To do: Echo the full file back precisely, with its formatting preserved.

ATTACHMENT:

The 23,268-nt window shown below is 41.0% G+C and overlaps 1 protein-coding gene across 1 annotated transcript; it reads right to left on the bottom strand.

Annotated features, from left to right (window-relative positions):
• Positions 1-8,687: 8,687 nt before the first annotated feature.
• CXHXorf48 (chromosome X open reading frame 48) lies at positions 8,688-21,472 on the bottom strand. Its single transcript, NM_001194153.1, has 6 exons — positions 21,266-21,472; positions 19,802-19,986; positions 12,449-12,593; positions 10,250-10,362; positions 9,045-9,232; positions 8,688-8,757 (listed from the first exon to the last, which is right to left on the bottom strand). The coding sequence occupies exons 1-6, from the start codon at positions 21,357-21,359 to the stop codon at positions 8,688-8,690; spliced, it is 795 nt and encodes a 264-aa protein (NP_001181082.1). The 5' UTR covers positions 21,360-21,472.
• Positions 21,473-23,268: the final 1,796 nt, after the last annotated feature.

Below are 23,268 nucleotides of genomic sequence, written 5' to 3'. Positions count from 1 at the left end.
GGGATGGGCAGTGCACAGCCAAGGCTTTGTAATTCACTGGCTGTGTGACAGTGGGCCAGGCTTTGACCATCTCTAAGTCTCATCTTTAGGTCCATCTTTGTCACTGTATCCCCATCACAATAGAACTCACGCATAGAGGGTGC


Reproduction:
The 23,268-nt window shown below is 41.0% G+C and overlaps 1 protein-coding gene across 1 annotated transcript; it reads right to left on the bottom strand.

Annotated features, from left to right (window-relative positions):
• Positions 1-8,687: 8,687 nt before the first annotated feature.
• CXHXorf48 (chromosome X open reading frame 48) lies at positions 8,688-21,472 on the bottom strand. Its single transcript, NM_001194153.1, has 6 exons — positions 21,266-21,472; positions 19,802-19,986; positions 12,449-12,593; positions 10,250-10,362; positions 9,045-9,232; positions 8,688-8,757 (listed from the first exon to the last, which is right to left on the bottom strand). The coding sequence occupies exons 1-6, from the start codon at positions 21,357-21,359 to the stop codon at positions 8,688-8,690; spliced, it is 795 nt and encodes a 264-aa protein (NP_001181082.1). The 5' UTR covers positions 21,360-21,472.
• Positions 21,473-23,268: the final 1,796 nt, after the last annotated feature.

Below are 23,268 nucleotides of genomic sequence, written 5' to 3'. Positions count from 1 at the left end.
GGGATGGGCAGTGCACAGCCAAGGCTTTGTAATTCACTGGCTGTGTGACAGTGGGCCAGGCTTTGACCATCTCTAAGTCTCATCTTTAGGTCCATCTTTGTCACTGTATCCCCATCACAATAGAACTCACGCATAGAGGGTGC